|Degree Level||High school diploma or equivalent|
|License/Certification||Licensure required in some states|
|Experience||Bail enforcement training; previous law enforcement or criminal investigation a plus; some employers require an apprenticeship|
|Key Skills||Criminal investigation, surveillance, negotiation, self-defense and lethal and non-lethal weapons skills; pass background check; meet age requirement (18/21); ability to be bonded|
|Median Annual Salary (2015)||10% to 20% of the bond paid for the individual's release|
Source: U.S. Bureau of Labor Statistics
Bounty hunters, officially known as bail enforcement agents, are paid to capture and detain individuals who flee while out on bond or bail for a crime and turn them in to the proper court or correctional facility. Agents regularly locate fugitives' last known whereabouts, interview the fugitives' acquaintances, stake out possible whereabouts, and confirm fugitives' location. All candidates applying for licensure must meet state requirements, pass a background check, and complete formal training.
A high school diploma is required, with no college degree being required for this job. Skills in criminal investigation, surveillance, negotiation, self-defense and lethal and non-lethal weapons are helpful. You should complete bail enforcement training and a license may be required in some states. In addition, you have the option of specializing in state or federally issued bonds in addition to local bonds.
Steps to Earning a Bounty Hunter License
The following are the steps to take to earn a bounty hunter license:
Step 1: Pass a Background Check and Meet State Requirements
A background check is required before a bounty hunter license is granted. Each state sets its own qualifications for passing the background check. Individuals with felony convictions or certain misdemeanors may be disqualified. The background check also ensures that applicants have no previous mental illness and that they haven't entered an alcohol or drug treatment center within a specified time period. Age requirements are 18 for some states and 21 for others. A high school diploma or equivalent is typically needed and the person must be a U.S. citizen or legal resident. State residency may also be necessary.
A valid driver's license and clean driving record may also be required.
Some states do not allow employees of local or regional jails, sheriff's offices, police departments, corrections or criminal justice departments, attorneys, or probation services to work as bail enforcement agents. However, previous experience in law enforcement or investigations may be beneficial.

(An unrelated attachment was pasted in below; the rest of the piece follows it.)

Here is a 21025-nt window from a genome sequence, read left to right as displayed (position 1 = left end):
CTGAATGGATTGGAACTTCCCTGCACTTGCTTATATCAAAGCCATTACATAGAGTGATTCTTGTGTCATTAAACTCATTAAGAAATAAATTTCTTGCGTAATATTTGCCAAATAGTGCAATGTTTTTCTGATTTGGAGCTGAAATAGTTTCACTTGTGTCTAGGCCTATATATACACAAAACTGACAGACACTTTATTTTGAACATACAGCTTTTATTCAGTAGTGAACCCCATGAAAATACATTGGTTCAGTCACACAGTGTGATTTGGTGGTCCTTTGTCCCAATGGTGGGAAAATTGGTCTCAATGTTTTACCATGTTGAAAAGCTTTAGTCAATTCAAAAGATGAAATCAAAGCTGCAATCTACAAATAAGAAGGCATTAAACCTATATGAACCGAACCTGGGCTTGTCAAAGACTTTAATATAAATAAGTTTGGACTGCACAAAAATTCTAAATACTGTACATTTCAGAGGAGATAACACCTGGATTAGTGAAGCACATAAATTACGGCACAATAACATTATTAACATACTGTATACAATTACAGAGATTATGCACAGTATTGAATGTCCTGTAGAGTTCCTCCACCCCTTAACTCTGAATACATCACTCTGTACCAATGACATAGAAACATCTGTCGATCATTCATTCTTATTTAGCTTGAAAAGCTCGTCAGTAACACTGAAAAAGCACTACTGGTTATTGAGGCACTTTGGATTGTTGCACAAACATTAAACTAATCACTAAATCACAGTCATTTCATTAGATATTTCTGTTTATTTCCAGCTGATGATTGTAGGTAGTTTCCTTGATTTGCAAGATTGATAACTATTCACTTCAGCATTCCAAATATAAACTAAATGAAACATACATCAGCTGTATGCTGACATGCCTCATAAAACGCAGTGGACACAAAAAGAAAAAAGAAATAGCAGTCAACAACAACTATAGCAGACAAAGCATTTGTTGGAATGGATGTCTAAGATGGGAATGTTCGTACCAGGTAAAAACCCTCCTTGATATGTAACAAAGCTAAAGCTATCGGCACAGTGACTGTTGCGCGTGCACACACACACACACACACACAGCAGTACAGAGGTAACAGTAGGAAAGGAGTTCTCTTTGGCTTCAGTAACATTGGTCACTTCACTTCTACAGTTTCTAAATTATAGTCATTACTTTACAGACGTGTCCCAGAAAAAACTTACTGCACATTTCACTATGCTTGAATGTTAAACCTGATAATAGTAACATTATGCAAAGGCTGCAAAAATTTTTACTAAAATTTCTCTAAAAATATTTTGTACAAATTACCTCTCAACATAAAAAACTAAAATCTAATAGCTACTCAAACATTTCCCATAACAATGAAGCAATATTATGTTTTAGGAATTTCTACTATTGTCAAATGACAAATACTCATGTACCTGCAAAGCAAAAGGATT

Step 2: Complete Training Course
Most states insist that bounty hunters complete a training course before granting them a license. The number of training hours candidates must complete varies by state. Individuals can check with state licensing departments for acceptable bail enforcement agent training programs. Previous experience in law enforcement may exempt individuals from a training course.
Core subjects in these programs include state laws, the legal system, investigative techniques, recovery methods, care and custody of prisoners, and bail law. Additional training in firearms is required for bounty hunters who carry or have access to firearms. These include classroom instruction, hands-on exercises, and range training. A concealed weapons permit may also be needed. Regular continuing education classes are usually required.
Step 3: Apply for Licensure
In addition to the application for a bounty hunter's license, some states may ask for documents like a copy of the applicant's driver's license or identification card, a recent photograph, a fingerprint card, a high school diploma or college transcript, a bail enforcement training course certificate, a motor vehicle report, and a recent credit report. A fee is usually required.
Step 4: Gain Work Experience
Some states require that entry-level bounty hunters work as apprentices under experienced bail enforcement agents. These apprentices must attain a certain number of hours before they are allowed to advance to higher positions or to work as independent contractors of a bail enforcement agency.
Step 5: Become Bonded
While a bounty hunter's license is active, the individual must maintain a surety bond in an amount specified by that state. Some states allow bounty hunters to acquire a liability insurance policy that protects them against damages that may arise while performing bail enforcement duties. Employees of bail enforcement agencies are usually exempt from this requirement.
Typically, bounty hunters earn salaries based on commission; for each apprehension, a bounty hunter may take anywhere from 10% to 20% of the bond paid for the individual's release. Skill, experience, and location contribute greatly to the amount of money a bail enforcement agent can make. Those bounty hunters able to safely bring in more dangerous fugitives will make significantly more money than those required to escort individuals who have no criminal or violent records. Other contributing factors to money made include crime rates in the area as well as the number of bounty hunters employed in an immediate vicinity.